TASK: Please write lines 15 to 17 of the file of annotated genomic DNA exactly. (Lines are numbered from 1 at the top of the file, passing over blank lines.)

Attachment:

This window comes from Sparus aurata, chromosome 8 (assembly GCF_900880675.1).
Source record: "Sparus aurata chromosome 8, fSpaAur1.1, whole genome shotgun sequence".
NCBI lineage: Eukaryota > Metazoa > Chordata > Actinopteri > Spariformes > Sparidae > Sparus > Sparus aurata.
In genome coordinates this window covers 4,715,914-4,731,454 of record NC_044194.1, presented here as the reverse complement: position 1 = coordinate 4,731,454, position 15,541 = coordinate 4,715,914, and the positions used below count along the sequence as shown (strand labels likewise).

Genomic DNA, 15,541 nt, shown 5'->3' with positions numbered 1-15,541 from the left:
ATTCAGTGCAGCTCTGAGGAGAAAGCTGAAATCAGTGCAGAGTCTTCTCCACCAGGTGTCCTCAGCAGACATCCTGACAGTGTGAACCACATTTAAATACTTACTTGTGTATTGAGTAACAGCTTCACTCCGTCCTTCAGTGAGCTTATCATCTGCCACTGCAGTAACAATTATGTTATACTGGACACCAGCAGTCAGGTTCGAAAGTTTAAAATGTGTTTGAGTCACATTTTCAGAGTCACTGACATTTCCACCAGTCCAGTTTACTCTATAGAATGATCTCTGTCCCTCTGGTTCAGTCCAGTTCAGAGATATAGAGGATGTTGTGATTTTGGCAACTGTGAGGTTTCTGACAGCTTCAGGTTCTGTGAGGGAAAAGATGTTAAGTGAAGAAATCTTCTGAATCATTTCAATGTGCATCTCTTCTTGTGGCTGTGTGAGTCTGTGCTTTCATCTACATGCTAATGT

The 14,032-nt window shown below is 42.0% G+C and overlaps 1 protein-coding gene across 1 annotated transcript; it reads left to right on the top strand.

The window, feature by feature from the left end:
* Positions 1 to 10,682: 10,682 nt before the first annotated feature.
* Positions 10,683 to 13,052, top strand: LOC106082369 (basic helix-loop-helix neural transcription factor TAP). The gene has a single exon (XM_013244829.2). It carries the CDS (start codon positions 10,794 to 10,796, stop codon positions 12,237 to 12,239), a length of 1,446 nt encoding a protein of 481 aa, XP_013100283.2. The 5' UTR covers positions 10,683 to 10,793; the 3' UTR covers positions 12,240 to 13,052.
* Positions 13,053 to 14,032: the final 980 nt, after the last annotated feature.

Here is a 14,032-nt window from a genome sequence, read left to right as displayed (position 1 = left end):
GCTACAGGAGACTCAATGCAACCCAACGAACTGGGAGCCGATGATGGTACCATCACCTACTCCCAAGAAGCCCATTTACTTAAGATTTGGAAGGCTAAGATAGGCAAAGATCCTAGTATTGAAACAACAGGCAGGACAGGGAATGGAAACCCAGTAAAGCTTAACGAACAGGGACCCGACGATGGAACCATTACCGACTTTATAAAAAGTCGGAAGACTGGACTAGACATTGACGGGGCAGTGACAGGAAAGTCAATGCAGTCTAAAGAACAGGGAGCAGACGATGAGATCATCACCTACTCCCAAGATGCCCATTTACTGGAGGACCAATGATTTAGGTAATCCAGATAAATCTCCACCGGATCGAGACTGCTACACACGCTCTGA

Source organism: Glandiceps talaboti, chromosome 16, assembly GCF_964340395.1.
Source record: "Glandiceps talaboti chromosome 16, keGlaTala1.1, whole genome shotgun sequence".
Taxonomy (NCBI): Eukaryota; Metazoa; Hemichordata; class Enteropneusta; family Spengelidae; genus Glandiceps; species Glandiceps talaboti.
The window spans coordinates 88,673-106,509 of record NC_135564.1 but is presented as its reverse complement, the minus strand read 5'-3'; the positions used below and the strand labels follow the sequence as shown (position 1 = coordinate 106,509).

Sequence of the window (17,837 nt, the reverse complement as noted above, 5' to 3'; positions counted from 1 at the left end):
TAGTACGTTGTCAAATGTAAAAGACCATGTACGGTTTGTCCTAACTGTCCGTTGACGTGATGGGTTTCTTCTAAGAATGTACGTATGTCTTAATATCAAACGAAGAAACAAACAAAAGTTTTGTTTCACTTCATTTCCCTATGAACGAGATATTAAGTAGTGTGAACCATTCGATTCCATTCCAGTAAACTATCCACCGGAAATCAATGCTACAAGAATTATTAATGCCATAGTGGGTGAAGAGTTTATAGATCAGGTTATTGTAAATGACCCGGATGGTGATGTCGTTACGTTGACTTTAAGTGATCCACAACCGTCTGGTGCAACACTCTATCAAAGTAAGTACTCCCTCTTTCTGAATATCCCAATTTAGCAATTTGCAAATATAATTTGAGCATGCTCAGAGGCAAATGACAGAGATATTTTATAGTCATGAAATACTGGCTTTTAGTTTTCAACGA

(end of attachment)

Source record: "Glandiceps talaboti chromosome 16, keGlaTala1.1, whole genome shotgun sequence".
Taxonomy (NCBI): Eukaryota; Metazoa; Hemichordata; class Enteropneusta; family Spengelidae; genus Glandiceps; species Glandiceps talaboti.
The window spans coordinates 88,673-106,509 of record NC_135564.1 but is presented as its reverse complement, the minus strand read 5'-3'; the positions used below and the strand labels follow the sequence as shown (position 1 = coordinate 106,509).